Ed Yardeni votes for The Chairman, but now he thinks the Federal Reserve need to change course:
I am writing a column on this for later today, but I wanted to toss out a few quick thoughts on the state of cap-and-trade. Other than the die-hard greenies, Dems don’t want this bill anymore than Republicans. It is too easy to frame cap-and-trade as both a jobs killer and a distraction from job creation. Actually, some Rs would love for Dems to push this bill since it makes such a great election issue.
Guess what? It turns out the Chinese are kind of curious about how President Barack Obama’s healthcare reform plans would impact America’s huge fiscal deficit. Government officials are using his Asian trip as an opportunity to ask the White House questions. Detailed questions.
Nate Silver on 2010:
My 30,000-foot view is that between the pressures of the jobs situation and the health care debate, the Democrats are in fairly bad shape. But, there’s a long way to go before next year, and their situation does not seem to be quite as bad as it was in August.
This is the most disturbing thing I have read in a while (via AP):
Trade agreements with South Korea, Colombia and Panama won’t be put before Congress until it grapples first with President Barack Obama’s pressing legislative goals, the U.S. commerce secretary said Friday. Commerce Secretary Gary Locke said Obama has an ambitious high-priority legislative agenda focusing on health care, financial regulation and alternative energy. “Trade agreements are going to have to wait,” he said at a luncheon hosted by the American Chamber of Commerce in Singapore. “Right now, the administration is focused on a very aggressive and very tight legislative agenda.”
Some interesting analyst from the St. Louis Fed:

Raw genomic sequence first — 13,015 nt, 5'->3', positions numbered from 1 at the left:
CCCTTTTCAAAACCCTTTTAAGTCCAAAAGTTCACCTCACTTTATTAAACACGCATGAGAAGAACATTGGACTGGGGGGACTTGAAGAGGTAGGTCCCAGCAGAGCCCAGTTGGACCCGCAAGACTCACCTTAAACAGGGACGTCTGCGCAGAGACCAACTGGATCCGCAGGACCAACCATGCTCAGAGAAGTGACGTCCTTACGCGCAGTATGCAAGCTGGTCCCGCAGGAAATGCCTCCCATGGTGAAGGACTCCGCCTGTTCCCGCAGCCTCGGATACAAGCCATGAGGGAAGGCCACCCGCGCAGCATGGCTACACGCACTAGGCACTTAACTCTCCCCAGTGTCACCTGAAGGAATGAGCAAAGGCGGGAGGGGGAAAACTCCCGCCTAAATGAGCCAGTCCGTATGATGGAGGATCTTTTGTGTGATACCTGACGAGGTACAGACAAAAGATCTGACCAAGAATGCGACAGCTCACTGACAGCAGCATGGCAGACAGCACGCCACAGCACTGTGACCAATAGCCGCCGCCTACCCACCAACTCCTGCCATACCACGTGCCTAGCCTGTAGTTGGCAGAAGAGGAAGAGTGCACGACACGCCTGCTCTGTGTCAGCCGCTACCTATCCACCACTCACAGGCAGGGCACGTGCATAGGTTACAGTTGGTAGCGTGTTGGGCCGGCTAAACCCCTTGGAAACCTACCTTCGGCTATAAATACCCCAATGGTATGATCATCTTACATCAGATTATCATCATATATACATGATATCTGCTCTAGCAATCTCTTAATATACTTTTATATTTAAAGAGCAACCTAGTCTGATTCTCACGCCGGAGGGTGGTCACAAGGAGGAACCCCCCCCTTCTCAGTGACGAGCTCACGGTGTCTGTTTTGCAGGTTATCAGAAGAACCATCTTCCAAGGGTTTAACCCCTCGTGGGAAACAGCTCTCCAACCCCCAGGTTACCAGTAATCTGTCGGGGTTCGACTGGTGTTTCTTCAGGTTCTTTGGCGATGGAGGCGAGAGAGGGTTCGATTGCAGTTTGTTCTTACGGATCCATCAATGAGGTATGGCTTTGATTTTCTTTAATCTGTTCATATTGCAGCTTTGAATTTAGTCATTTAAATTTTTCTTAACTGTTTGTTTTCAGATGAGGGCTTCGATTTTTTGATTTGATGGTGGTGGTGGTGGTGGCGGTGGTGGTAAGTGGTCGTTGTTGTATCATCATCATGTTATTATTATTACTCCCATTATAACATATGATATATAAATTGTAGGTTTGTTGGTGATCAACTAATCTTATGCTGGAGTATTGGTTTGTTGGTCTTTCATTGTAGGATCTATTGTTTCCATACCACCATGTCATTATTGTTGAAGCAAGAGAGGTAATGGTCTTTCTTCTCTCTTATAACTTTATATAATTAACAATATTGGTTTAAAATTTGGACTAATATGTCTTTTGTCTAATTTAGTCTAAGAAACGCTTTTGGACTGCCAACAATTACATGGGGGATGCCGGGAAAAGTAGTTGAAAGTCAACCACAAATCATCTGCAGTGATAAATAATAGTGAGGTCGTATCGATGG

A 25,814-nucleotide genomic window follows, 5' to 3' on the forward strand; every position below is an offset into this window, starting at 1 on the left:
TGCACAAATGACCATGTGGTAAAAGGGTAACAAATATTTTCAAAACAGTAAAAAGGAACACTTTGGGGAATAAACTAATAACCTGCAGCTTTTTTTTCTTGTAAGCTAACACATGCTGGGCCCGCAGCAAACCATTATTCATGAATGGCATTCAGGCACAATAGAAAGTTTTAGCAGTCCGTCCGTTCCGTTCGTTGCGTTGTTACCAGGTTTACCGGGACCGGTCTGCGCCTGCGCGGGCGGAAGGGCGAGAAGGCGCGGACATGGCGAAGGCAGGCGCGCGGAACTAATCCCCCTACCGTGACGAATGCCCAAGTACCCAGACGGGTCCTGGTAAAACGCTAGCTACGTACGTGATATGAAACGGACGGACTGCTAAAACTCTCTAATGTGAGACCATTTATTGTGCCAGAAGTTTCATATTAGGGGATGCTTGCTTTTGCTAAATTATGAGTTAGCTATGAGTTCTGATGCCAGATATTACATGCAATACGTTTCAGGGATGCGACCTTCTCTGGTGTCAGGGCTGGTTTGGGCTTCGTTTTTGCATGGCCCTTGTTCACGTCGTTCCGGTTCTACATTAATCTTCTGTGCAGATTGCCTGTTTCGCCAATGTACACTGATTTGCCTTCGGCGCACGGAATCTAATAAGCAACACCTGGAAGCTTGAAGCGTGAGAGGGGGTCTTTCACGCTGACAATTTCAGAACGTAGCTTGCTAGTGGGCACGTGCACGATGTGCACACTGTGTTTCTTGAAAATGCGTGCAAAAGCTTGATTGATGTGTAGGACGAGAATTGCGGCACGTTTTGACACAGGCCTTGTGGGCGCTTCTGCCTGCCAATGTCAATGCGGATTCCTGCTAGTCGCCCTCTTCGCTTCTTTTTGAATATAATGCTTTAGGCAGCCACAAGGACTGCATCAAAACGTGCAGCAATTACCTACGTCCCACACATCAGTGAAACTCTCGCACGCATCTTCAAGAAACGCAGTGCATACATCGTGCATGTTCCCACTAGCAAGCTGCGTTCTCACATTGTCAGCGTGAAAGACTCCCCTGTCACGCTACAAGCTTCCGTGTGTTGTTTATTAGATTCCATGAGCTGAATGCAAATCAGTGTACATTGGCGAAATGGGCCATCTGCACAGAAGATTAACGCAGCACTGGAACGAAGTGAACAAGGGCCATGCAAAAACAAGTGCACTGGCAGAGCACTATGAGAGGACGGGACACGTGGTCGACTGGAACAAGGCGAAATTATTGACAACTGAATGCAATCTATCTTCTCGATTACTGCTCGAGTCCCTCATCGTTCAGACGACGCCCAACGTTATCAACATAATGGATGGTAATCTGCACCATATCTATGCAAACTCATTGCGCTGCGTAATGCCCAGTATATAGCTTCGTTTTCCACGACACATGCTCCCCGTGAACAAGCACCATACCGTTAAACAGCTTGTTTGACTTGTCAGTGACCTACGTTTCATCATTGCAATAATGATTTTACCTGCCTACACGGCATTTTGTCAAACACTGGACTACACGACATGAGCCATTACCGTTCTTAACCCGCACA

What was unique about the jobless recoveries, say DiCecio and Gascon, is that the preceding recessions were structural ones. 75% of jobs lost in the 1990-91 recession and 50% of the losses in the ’01 recession were suffered by the manufacturing sector. That number is down to 25% during this recession. The assumption here is that it’s easier for service workers to find jobs in the growing service economy than for former manufacturing workers to make the shift into the service sector. And that makes sense to me.
Get ready for Stimulus 2.0 — Extreme Jobs Edition. Yes, the U.S. labor market is slowly healing. The declining number of monthly job losses and weekly initial unemployment claims show that. Yet President Obama still felt the need to announce a ‘jobs summit’ at the White House next month.
A few thoughts on healthcare reform:
1) Just talked to a very insightful Capitol Hill Watcher who doesn’t think Harry Reid has the votes in the Senate to pass anything resembling comprehensive healthcare reform. You can count out Lieberman, Landrieu, Nelson and maybe even Bayh.
First, the nub of the WH idea:
The White House is looking to cut its budget deficit by using some unspent funds from the U.S. government’s Troubled Asset Relief Program (TARP), the Wall Street Journal said, citing people familiar with the matter.